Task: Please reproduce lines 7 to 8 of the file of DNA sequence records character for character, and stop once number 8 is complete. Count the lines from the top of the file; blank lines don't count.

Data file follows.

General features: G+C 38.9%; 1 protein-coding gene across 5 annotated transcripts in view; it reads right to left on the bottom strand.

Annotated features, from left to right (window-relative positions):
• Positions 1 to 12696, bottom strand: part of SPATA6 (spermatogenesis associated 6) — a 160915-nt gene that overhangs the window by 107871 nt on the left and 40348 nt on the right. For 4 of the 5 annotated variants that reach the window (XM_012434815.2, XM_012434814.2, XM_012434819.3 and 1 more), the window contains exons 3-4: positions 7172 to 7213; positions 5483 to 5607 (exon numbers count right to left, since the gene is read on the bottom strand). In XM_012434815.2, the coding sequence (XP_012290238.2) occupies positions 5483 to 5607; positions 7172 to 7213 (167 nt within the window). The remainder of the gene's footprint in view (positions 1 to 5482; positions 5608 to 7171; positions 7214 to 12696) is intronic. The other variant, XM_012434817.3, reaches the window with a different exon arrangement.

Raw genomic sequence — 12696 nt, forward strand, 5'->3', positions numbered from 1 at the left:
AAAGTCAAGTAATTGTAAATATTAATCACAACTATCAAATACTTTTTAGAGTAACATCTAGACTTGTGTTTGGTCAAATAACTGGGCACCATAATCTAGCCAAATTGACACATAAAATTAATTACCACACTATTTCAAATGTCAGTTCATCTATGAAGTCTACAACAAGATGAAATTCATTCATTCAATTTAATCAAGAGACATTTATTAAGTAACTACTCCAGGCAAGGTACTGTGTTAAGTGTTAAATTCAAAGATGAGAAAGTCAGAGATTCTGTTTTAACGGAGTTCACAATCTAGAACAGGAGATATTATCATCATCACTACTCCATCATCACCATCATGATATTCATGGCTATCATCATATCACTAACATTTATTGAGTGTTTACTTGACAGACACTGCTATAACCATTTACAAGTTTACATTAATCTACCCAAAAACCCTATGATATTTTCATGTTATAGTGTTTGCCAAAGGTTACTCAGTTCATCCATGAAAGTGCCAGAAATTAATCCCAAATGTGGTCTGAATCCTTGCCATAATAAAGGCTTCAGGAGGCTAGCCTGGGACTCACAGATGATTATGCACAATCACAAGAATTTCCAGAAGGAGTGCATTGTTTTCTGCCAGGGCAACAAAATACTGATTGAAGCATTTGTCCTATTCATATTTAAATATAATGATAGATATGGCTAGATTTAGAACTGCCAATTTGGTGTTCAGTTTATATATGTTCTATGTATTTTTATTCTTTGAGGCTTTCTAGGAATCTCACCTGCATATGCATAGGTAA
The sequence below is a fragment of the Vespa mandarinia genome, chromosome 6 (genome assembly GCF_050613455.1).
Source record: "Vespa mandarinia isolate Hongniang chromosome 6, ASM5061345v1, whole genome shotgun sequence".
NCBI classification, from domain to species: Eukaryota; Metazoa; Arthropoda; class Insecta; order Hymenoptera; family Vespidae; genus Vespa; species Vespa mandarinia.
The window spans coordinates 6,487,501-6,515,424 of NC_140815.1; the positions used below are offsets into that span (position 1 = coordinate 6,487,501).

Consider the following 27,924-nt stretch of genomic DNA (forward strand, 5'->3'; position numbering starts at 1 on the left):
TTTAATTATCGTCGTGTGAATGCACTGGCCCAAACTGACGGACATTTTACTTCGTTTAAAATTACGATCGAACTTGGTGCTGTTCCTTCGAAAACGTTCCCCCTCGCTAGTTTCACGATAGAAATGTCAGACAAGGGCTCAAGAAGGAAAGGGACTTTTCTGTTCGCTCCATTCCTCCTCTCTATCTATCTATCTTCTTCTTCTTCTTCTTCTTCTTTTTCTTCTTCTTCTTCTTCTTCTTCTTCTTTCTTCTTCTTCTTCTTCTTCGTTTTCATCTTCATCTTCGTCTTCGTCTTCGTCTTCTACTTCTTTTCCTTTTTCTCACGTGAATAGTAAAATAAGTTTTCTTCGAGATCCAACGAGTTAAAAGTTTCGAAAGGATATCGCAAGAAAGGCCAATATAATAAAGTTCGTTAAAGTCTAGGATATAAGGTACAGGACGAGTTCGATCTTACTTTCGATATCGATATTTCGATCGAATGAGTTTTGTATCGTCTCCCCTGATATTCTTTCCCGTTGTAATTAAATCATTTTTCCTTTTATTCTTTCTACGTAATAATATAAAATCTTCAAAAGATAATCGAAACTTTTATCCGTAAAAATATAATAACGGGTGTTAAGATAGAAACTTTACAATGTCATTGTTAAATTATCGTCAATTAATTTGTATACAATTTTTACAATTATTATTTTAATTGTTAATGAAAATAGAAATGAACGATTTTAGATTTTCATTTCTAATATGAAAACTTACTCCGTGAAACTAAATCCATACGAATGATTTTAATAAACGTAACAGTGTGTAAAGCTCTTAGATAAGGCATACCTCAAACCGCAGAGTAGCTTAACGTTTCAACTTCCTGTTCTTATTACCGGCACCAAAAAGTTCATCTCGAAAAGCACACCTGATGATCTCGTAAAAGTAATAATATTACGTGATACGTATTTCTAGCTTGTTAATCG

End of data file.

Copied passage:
Source record: "Vespa mandarinia isolate Hongniang chromosome 6, ASM5061345v1, whole genome shotgun sequence".
NCBI classification, from domain to species: Eukaryota; Metazoa; Arthropoda; class Insecta; order Hymenoptera; family Vespidae; genus Vespa; species Vespa mandarinia.